Commercial lawn care customer won’t sign a contract?

Think before you act. That is one lesson you should pull from this discussion on the Gopher Lawn Care Business Forum. Here a lawn care business owner is given the opportunity to perform lawn care services for a large warehouse. The downside to the job is that the customer won’t sign any contracts. As you read through this, you will see the pros and cons to working with such a lawn care customer and it may help you in figuring out which is the best way to go and why.

He wrote “I just made a great contact with a new commercial lawn care customer. It’s a warehouse. They want weekly lawn cuts during the growing season (April-September), then it will slow to 3 cuts per month for March and October. During the winter they want 2 cuts per month from November to February.

They also want edging of all hard surfaces and weed eating to be performed every 2 weeks during the growing season and as needed during the off-season. Clippings and other debris to be blown from walks, patios, and parking areas after each mowing. Plant beds to be weeded by chemical means and supplemented by hand. Weeding is to be performed once a month to provide a weed free environment. All trees and shrubs to be pruned 2 times a year at the appropiate time for plant and flower developpments using proper horticultural practices. Pine straw will be put out 2 times a year(April/October) at the appropriate time.

I called them on the phone and asked about having them sign a lawn care contract and they said they don’t do contracts. It’s a 30 day pay term. If you don’t do a good job, then you are fired. If you do good work you can stay for another 20 days and so on and so on. Their previous lawn care operator supposedly did a terrible job and they don’t want to get burned again.

Does this sound like a good idea or should I cut and run?”

A second lawn care business owner said “this job is throwing up red flags everywhere. It’s not worth the trouble. At any time they can say ok we don’t want to use you anymore and your gone, all while they are holding 30 days worth of work and unpaid invoices.

The only thing you might be able to try for a month to month contract, and it is risky at best. I wouldn’t touch any commercial lawn care work without a contract. They like to hold on to the money for as long as they can get away with.

A contract is a legal binder between 2 or more parties. I have done things like this before and got more headaches then pay.

Please know this, to some I may sound hard and I’m only about the money well I am. We are in business to make money and provide a lawn care landscape service. We are not a collection service. Collections cost you money even if you get paid collecting late fees and other fees. It still costs you money. You have to know when to walk away, and this one I would walk away from, it just isn’t worth the time.

Weigh the pro’s and con’s. If the pro’s out weigh the cons then go for it. You really need to sit down and name five real good things that would benefit your company by taking this job. I would walk on this one.”

A third lawn care business owner said “Why not put in a bid? Remember, we are businessmen and business is all about negotiation.

Too often, lawn care business owners think that they have to accept whatever contract is offered. You have every right to write your own demands into a contract.

Don’t be intimidated just because it is a big warehouse. If they want to give you month-by-month work it is probably because their last lawn care business did a poor job. Don’t be like that last guy. Prove yourself and make them trust you.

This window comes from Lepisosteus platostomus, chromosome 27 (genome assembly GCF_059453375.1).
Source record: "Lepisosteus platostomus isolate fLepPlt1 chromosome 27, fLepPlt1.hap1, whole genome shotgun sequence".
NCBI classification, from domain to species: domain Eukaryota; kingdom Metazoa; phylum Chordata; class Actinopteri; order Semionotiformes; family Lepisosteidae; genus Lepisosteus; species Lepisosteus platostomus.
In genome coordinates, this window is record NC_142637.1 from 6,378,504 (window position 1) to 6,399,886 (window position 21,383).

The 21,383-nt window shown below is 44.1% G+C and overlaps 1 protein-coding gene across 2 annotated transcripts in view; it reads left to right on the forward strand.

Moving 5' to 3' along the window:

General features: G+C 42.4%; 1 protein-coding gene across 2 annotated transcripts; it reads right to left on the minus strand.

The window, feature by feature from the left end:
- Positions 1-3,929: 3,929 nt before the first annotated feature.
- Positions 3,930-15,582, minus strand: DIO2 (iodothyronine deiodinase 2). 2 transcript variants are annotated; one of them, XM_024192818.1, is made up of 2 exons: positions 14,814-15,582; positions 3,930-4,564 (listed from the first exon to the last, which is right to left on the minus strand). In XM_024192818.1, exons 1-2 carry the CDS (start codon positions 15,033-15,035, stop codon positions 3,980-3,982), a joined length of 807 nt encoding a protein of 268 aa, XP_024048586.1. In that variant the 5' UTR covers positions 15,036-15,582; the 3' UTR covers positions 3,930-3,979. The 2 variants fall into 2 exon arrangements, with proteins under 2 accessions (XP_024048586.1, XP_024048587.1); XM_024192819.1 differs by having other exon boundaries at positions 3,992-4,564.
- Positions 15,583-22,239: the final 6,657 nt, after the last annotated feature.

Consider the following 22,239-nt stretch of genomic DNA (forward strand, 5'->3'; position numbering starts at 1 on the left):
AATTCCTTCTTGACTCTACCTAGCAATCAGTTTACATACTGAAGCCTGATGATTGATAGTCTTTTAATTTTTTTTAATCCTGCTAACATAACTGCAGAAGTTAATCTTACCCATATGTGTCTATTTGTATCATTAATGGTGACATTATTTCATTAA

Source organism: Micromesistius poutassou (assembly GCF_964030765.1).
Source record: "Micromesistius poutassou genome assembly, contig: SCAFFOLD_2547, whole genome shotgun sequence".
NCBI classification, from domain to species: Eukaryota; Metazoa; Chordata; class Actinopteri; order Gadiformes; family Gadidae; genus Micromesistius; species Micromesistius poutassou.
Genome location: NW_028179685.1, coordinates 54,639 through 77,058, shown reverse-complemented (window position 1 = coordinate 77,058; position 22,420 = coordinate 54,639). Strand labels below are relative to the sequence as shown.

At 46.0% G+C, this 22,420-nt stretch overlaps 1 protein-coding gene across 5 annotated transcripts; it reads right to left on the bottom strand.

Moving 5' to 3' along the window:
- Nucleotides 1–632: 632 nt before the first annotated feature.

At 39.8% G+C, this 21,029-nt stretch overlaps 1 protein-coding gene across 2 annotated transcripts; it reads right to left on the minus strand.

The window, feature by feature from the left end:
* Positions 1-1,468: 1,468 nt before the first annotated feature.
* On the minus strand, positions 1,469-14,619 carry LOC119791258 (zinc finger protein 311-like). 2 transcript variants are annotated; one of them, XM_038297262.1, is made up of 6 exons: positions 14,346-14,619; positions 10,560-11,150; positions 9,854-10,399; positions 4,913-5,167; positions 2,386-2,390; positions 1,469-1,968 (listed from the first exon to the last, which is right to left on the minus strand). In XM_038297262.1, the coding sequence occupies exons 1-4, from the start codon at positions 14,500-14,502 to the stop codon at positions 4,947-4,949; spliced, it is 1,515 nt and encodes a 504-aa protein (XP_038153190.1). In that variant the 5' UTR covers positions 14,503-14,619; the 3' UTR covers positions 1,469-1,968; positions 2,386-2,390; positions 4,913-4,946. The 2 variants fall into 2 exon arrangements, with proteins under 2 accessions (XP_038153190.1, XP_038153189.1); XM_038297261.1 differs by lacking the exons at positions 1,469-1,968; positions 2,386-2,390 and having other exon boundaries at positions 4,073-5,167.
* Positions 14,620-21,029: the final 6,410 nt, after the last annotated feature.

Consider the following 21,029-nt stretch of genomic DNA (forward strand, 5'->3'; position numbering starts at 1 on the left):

If I were going to have a month-by-month agreement, I would write into my proposal that I want payment on the 30th of the same month I do the work or get paid  per job. I would want one NAMED supervisor to interact with and approve my work and he will sign a P.O. or a satisfaction form at each visit (or once per month). I also want the ability to cease working for them on a month-by-month basis (if they like your work, they will transfer you to a yearly contract in no time).

Speak with the supervisor who will approve your work. If you feel comfortable with him and if you are in full understanding with the work to be done, by all means, bid accordingly.

Never low-ball a bid like this. If they want quality work, they should be willing to pay for it. Speak with the supervisor to let him know you charge more because you take extra time to make sure everything it done correctly.

If they don’t agree with your proposal, walk away.

I have done tons of work with factories and industrial complexes like this. I have always found starting out on the right foot with great communication with the supervisor, they are normally very amiable.

It is fairly easy to talk them into additional work such as building planters around their driveway entrances to make the area look better.

When the company’s vice presidents are scheduled to pay them a visit, they will often call you for ‘RUSH’ jobs to which you can say ‘I can do it today but I need an extra $100 to adjust my schedule.’

I know some lawn care business owners that don’t like this type of work but I always found it to be some of the best money around. Once your foot is in the door and they see you provide high quality work, you should have an easy time with it.”

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Lawn Care Business Books And Software.
How To Get Lawn Care Customers Vol. 2
The landscaping and lawn care business plan startup guide
A rebellious teenagers guide to starting a landscaping & lawn care business
The GopherHaul Lawn Care Business Show Episode Guide.
Stop Lowballing! A Lawn Care Business Owner\'s Guide To Success